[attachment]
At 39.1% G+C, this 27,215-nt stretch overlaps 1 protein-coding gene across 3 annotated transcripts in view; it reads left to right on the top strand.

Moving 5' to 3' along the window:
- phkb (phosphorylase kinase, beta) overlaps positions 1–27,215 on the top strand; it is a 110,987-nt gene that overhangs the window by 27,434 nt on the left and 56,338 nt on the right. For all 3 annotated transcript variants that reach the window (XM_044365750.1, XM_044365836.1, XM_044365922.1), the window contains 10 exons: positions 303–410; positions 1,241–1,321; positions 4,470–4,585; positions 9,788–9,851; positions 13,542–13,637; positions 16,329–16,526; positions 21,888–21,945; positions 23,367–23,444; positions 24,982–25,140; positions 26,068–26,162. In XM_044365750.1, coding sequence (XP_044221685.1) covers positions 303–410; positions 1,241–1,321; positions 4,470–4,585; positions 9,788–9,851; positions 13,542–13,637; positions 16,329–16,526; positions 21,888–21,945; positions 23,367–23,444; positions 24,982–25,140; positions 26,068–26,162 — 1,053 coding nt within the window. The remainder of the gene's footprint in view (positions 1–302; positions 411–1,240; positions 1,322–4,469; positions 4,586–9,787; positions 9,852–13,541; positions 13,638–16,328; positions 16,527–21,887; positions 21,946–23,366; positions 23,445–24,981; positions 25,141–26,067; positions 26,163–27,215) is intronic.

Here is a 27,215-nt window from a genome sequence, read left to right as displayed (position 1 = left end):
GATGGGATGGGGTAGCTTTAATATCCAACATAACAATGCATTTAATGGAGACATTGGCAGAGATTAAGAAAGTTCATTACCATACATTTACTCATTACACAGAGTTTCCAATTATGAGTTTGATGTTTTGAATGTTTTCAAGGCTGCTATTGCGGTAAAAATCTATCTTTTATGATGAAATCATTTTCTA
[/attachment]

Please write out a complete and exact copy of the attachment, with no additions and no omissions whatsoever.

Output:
At 39.1% G+C, this 27,215-nt stretch overlaps 1 protein-coding gene across 3 annotated transcripts in view; it reads left to right on the top strand.

Moving 5' to 3' along the window:
- phkb (phosphorylase kinase, beta) overlaps positions 1–27,215 on the top strand; it is a 110,987-nt gene that overhangs the window by 27,434 nt on the left and 56,338 nt on the right. For all 3 annotated transcript variants that reach the window (XM_044365750.1, XM_044365836.1, XM_044365922.1), the window contains 10 exons: positions 303–410; positions 1,241–1,321; positions 4,470–4,585; positions 9,788–9,851; positions 13,542–13,637; positions 16,329–16,526; positions 21,888–21,945; positions 23,367–23,444; positions 24,982–25,140; positions 26,068–26,162. In XM_044365750.1, coding sequence (XP_044221685.1) covers positions 303–410; positions 1,241–1,321; positions 4,470–4,585; positions 9,788–9,851; positions 13,542–13,637; positions 16,329–16,526; positions 21,888–21,945; positions 23,367–23,444; positions 24,982–25,140; positions 26,068–26,162 — 1,053 coding nt within the window. The remainder of the gene's footprint in view (positions 1–302; positions 411–1,240; positions 1,322–4,469; positions 4,586–9,787; positions 9,852–13,541; positions 13,638–16,328; positions 16,527–21,887; positions 21,946–23,366; positions 23,445–24,981; positions 25,141–26,067; positions 26,163–27,215) is intronic.

Here is a 27,215-nt window from a genome sequence, read left to right as displayed (position 1 = left end):
GATGGGATGGGGTAGCTTTAATATCCAACATAACAATGCATTTAATGGAGACATTGGCAGAGATTAAGAAAGTTCATTACCATACATTTACTCATTACACAGAGTTTCCAATTATGAGTTTGATGTTTTGAATGTTTTCAAGGCTGCTATTGCGGTAAAAATCTATCTTTTATGATGAAATCATTTTCTA